At last count, Facebook was garnering an estimated 100,000 new members a day, so Bob Metcalfe's network effect may deem the otherwise massive protest unnoticeable.
The Times goes on to report that Facebook declined to comment on the subject of hate speech, although one can imagine they can't stay silent for long.
Methinks this will likely be only one of many Facebook free speech discussions to come.
Anybody up for forming a "Lawyers for Facebook Free Speech Lawsuits" group???
Technorati Tags: digitollywood, entertainment, facebook, free speech
Speaking of great online marketing stories, Spread Firefox!, the home of Firefox community marketing, just signaled that Firefox has now reached over 400 million downloads.
I'm surely responsible for at least 100 of those, but that aside, it's nice to see Firefox continuing to pick up browser share.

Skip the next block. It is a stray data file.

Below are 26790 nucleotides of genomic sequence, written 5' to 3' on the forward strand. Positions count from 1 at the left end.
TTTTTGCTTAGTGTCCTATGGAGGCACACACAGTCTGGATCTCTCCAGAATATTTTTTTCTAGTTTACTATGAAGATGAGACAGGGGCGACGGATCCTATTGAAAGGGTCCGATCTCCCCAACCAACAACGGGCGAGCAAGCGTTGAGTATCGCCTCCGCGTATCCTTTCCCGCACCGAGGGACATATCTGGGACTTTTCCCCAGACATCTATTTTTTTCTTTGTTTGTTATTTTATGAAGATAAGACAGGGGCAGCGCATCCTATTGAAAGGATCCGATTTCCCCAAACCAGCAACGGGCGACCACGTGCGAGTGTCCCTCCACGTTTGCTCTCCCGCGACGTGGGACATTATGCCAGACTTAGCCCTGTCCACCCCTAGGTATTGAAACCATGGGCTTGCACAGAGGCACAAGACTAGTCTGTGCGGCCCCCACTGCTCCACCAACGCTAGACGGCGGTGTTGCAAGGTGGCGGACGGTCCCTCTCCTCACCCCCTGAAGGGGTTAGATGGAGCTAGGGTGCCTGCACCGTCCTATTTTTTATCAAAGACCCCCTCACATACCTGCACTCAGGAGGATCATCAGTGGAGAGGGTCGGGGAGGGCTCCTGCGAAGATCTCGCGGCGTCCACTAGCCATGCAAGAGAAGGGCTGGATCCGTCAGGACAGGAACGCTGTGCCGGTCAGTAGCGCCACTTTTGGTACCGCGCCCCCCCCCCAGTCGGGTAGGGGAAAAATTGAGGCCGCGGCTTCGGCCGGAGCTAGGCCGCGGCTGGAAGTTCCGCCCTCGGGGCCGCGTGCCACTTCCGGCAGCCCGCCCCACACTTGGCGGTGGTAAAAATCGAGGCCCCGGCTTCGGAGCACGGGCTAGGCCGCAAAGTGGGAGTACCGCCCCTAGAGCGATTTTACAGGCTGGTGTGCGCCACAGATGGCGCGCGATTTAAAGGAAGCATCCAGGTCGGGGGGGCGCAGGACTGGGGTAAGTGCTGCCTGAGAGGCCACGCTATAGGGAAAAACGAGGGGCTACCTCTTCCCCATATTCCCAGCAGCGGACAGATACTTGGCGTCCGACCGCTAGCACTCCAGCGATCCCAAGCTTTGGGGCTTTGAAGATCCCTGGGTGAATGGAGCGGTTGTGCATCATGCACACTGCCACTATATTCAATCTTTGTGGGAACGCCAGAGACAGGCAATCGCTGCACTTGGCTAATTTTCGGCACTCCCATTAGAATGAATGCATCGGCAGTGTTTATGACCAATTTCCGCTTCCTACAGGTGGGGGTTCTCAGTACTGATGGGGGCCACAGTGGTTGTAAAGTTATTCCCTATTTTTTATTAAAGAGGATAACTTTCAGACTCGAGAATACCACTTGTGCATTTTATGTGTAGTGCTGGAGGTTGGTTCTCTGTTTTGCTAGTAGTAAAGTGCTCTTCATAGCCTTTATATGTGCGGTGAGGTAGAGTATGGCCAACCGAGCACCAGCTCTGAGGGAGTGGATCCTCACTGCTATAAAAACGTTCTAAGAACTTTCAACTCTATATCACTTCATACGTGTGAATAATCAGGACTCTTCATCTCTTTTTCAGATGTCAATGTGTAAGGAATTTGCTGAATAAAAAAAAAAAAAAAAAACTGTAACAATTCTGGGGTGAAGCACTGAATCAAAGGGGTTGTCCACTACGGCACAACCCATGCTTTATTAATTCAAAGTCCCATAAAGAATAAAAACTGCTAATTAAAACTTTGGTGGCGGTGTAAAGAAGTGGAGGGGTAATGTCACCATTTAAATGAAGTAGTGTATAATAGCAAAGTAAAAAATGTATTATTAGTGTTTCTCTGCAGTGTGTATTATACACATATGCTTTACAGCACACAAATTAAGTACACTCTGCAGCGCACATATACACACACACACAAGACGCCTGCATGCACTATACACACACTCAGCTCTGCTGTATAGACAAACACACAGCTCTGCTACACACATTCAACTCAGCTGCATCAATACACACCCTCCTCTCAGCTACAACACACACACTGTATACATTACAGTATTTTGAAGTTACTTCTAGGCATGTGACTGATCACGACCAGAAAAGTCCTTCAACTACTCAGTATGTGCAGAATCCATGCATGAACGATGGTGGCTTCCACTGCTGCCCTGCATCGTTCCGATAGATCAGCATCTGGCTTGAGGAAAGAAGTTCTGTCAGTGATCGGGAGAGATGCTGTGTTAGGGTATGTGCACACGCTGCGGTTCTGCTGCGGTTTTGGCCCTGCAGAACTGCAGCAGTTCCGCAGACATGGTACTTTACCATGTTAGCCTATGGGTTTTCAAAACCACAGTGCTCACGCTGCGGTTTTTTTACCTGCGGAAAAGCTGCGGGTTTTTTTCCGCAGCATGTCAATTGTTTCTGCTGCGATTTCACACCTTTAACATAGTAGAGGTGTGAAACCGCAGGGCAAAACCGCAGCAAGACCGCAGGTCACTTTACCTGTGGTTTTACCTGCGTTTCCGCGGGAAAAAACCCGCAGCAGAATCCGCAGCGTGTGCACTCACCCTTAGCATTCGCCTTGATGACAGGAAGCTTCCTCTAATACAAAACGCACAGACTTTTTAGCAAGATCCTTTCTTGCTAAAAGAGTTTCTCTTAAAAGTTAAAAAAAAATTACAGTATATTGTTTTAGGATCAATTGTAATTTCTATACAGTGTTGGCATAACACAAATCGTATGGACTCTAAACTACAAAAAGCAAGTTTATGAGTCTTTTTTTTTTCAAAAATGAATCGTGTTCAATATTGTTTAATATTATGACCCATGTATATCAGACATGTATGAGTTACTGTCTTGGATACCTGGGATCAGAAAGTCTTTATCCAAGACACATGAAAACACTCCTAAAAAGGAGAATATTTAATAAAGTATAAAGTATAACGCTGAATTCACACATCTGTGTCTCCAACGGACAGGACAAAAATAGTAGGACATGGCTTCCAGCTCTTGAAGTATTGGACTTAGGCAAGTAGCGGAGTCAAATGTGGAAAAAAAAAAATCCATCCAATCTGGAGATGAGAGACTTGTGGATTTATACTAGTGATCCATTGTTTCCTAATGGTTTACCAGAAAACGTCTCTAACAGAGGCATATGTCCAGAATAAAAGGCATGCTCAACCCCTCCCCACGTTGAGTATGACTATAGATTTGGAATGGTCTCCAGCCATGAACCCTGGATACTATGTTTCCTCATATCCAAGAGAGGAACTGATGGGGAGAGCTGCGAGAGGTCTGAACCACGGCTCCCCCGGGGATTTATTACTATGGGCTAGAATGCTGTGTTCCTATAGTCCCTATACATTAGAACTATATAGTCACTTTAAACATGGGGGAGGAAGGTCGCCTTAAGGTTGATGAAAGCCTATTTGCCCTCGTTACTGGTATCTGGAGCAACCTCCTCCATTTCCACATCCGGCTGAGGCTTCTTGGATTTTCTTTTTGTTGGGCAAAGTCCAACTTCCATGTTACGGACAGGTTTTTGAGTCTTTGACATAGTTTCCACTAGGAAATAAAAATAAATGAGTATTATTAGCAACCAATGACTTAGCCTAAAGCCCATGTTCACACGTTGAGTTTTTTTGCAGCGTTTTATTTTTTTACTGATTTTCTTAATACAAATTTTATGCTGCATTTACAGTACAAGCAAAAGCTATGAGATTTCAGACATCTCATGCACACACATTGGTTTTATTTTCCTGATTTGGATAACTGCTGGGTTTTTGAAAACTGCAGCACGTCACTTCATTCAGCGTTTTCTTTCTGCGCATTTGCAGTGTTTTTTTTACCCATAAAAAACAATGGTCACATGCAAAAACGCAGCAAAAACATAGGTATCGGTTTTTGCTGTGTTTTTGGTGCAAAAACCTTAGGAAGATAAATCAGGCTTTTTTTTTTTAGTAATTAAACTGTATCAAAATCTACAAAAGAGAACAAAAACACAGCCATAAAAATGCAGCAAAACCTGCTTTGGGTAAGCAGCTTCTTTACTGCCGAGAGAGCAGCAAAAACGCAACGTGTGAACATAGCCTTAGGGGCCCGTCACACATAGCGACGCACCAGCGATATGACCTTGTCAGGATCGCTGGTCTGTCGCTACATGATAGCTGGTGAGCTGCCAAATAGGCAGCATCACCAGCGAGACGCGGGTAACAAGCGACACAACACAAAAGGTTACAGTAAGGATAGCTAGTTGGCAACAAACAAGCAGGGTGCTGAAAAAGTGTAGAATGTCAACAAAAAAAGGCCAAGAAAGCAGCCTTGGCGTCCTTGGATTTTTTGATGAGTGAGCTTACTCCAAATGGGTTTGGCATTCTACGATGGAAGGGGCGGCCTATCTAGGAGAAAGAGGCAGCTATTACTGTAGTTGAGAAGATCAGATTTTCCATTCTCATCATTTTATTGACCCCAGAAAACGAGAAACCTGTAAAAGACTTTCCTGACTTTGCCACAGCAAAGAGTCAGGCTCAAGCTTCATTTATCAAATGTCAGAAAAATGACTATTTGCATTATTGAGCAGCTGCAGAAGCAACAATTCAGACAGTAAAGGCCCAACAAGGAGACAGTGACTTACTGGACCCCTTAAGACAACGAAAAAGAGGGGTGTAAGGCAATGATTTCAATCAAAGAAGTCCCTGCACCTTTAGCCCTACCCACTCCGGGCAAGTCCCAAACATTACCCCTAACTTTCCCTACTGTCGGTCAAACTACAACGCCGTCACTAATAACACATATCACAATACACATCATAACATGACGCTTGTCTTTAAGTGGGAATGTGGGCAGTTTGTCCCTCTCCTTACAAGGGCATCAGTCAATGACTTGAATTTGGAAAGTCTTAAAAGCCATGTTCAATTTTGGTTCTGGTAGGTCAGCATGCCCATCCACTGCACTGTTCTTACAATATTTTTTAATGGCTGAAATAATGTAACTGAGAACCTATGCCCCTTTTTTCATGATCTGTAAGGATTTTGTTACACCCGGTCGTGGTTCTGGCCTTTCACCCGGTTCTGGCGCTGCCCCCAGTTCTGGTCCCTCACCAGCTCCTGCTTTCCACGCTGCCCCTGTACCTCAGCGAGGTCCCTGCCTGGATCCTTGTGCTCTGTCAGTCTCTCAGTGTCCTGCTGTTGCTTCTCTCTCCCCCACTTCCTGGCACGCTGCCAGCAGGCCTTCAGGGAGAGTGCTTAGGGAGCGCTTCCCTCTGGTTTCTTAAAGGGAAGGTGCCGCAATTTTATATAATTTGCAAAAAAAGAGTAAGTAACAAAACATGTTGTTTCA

Aside from the few times I'm forced to use Internet Explorer for certain intranet apps at IBM (yeah, go figure), I use Firefox pretty much full time these days, and I suspect I'm not alone.
The Spread Firefox! movement began back on November 9th, 2004, delivering 25 million downloads in the first 99 days.
That doubled to 50 in the next six months. 100 million in the first year.
And now, three years after the movement started, 400 million.
So, if you put up a Firefox button to encourage the community marketing movement, or are a Firefox devotee, congratulate yourself.
You're part of online, open source, grassroots marketing at its finest.
Technorati Tags: firefox, online marketing, browsers
A good friend of mine in IBM out on the coast had a wonderful, if bitter, Facebook status message on his profile this AM:
"...[Name not included to protect the innocent] is aware of the exact price of being an early adopter. $200."
This in response to Apple's announcement yesterday that it was going to knock $200 off the most expensive iPhone model currently available.
The blogosphere has been in a tizzy.
But being a very competitively spirited marketer myself, I like the angle Nokia took, as pointed out by Mike Arrington.
With lightning-fast efficiency (did Nokia buy an ad network too???), Nokia took out some search ads on Google against the following query:
"iphone price drop"
In response to that query, you get the following ad: